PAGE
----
Most record categories require a clear side-view photo of the fish and angler along with the submission. The angler isn’t required to be in the photo, but it is highly recommended.
As an added note, the IDNR does assume ownership of the application and photograph. So, make sure you make a copy for personal use and don’t try to sue them if you find it in a newspaper or broadcast. You sign the rights over by submitting it.
Certified Scales Only:
You can use a personal scale to see if attempting an application is even worthwhile, but you must have your fish officially weighed on a certified scale before you apply. This is standard practice for most states. Luckily, meat shops, some grocery stores, and some tackle shops all have certified scales. You can also find them at any staffed fishery.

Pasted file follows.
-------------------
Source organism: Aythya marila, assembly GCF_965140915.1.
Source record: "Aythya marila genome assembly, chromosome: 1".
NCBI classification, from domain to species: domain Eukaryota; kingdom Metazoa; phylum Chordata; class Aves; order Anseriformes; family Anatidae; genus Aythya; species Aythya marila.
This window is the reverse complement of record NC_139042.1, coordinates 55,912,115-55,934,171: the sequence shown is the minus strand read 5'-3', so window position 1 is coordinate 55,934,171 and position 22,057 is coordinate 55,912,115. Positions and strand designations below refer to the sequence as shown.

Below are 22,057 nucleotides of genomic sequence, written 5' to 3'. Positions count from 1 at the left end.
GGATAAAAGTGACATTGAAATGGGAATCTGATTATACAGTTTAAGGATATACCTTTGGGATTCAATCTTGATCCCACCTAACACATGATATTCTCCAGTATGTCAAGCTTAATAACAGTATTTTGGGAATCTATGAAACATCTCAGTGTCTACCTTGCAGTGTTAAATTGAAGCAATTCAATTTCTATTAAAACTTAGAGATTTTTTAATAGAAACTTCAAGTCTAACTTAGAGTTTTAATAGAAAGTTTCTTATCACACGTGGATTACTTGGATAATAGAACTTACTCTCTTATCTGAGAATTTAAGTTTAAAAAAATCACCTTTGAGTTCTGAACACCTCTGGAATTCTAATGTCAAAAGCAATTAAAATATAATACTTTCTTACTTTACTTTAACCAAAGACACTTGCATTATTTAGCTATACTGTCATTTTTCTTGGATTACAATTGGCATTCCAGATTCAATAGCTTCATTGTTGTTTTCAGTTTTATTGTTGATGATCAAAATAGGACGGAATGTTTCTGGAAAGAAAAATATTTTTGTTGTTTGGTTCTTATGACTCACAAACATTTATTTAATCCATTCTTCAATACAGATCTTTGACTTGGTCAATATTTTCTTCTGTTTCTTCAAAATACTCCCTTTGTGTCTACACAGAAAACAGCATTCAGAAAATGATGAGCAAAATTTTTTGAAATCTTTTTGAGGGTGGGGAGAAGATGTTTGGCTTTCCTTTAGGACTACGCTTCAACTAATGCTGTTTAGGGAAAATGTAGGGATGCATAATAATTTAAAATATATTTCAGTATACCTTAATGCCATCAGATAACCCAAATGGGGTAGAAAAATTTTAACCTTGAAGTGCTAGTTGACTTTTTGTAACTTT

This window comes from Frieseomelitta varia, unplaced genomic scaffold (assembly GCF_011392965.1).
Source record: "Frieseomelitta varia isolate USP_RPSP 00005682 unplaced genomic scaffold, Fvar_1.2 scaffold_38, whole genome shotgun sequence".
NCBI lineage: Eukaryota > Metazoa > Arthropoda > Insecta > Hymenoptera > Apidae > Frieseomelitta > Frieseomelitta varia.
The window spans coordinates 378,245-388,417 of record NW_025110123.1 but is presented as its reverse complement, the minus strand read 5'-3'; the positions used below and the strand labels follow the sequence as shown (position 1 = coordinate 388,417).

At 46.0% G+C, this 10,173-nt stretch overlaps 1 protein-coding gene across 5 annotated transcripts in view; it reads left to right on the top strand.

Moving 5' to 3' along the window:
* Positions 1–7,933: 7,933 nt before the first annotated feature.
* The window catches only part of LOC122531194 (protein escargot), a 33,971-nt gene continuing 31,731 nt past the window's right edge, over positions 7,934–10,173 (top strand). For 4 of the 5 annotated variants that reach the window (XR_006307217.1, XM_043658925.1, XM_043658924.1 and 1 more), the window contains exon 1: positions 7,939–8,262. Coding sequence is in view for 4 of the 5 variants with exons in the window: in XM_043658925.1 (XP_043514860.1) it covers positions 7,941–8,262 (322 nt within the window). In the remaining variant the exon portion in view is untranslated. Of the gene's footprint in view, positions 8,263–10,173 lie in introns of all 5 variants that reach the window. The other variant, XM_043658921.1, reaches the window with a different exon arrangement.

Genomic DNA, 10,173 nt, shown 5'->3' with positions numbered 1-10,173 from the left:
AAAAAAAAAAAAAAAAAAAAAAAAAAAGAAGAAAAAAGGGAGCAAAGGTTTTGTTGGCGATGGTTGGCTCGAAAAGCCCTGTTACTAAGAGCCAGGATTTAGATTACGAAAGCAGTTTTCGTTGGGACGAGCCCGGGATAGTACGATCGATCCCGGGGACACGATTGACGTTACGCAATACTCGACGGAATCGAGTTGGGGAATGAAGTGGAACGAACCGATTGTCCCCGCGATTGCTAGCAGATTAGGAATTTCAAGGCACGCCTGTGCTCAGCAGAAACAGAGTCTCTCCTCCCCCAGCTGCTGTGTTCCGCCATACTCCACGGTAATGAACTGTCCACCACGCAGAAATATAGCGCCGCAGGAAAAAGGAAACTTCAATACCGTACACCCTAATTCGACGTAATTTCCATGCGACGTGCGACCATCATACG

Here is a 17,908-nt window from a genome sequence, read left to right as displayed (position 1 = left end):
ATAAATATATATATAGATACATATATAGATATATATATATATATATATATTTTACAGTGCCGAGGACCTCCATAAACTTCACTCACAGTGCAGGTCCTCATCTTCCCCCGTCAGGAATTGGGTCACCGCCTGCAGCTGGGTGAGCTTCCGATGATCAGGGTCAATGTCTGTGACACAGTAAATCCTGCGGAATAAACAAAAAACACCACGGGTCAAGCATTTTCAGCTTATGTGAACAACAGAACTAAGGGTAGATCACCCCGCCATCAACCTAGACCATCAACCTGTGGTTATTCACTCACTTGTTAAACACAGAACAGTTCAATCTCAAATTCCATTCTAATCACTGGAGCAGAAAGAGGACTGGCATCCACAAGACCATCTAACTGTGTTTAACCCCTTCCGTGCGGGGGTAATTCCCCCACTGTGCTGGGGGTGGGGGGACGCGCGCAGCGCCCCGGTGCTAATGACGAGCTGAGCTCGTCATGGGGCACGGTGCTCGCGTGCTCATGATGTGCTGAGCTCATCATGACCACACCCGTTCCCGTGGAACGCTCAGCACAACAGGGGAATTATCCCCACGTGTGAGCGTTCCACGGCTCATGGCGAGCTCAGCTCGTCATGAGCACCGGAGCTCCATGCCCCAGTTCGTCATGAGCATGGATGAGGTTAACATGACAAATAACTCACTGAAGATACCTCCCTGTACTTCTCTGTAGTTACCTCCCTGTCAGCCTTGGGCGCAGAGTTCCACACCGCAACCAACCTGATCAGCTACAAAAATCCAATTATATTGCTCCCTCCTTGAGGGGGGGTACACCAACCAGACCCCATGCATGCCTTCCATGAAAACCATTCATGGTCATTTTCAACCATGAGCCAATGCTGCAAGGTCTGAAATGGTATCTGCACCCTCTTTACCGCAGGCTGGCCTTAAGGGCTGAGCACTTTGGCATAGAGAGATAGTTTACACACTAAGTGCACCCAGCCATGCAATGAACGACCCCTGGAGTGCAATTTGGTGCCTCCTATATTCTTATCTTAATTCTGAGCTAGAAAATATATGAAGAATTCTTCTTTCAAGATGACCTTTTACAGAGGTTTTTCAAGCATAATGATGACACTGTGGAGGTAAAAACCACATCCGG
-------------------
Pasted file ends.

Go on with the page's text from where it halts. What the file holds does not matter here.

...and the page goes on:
You must have two witnesses present when performing your certified weigh-in.
The IDNR will want to identify your fish, and you must keep it intact even after the weigh-in if it has not been checked out by an IDNR official. If the fish deteriorates, a flesh sample might be required.
Finally, the IDNR can reproduce images of you and the fish as much as they want. They get full rights to the images submitted and your application once you submit it. You do not get royalties or any other sort of payment because of these reproductions and distributions.